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Following a four-month investigation, a University of Kansas Professor who used a racial slur in class will be allowed to return to work this week.

Andrea Quenette, an assistant professor of communication studies at KU, used the "n-word" while teaching a graduate class on November 12 of last year. Eight communications graduate students subsequently filed complaints with the Office of Institutional Opportunity and Access, and Quenette was put on paid administrative leave. The incident sparked calls for her termination with the hashtag #FireAndreaQuenette and an open letter calling published by several KU students.

The incident occurred when a graduate student asked Quenette how to approach discussions about racial tension in the classroom. She responded that as a white woman she did not feel like she was in a position to relate to the challenges of others, then added “It’s not like I see [expletive] spray painted on walls.”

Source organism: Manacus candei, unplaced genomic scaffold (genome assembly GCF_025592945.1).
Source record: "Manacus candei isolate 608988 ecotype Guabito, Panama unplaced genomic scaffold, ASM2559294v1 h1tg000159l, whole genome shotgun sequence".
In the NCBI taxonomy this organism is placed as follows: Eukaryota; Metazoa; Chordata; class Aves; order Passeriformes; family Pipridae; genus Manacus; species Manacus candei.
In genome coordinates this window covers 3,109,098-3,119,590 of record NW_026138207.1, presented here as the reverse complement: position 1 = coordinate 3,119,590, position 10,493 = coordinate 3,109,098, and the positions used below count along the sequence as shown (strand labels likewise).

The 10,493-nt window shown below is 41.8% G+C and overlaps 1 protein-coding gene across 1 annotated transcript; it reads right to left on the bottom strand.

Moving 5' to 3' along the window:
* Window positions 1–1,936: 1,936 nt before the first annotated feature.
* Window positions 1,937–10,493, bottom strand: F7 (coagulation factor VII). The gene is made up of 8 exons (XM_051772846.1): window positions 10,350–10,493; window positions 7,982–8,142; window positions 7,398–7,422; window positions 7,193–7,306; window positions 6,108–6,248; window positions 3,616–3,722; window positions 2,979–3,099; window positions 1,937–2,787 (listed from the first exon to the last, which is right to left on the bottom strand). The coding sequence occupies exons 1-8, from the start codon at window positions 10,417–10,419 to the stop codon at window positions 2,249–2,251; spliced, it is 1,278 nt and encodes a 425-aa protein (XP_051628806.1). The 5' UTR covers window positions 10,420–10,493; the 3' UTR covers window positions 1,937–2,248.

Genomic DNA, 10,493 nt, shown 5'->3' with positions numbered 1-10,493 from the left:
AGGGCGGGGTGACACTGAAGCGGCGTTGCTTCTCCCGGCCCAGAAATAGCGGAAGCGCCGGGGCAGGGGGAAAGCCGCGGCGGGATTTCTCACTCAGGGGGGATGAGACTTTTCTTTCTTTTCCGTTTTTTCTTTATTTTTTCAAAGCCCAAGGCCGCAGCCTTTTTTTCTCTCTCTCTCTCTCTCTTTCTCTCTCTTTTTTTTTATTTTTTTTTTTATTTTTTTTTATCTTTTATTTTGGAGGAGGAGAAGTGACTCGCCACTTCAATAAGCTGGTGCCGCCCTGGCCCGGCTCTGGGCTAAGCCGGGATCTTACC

Though Quenette has been cleared of wrongdoing, KU recommended cultural competency training and a reevaluation of Quenette’s curriculum to include more diversity support.

“I believe they did due diligence in taking the students’ concerns seriously, and I do appreciate that,” Quenette said in an interview with the Lawrence World-Journal. “I didn’t believe I had violated policies ... so I’m glad that the outcome reflected that.”

Student reception of the decision was mixed. 

"It is possible to do and say racist things and not violate the law," Jyleesa Hampton said, one of the students who signed the open letter calling for Quenette’s termination. "That doesn’t make them any more acceptable.”

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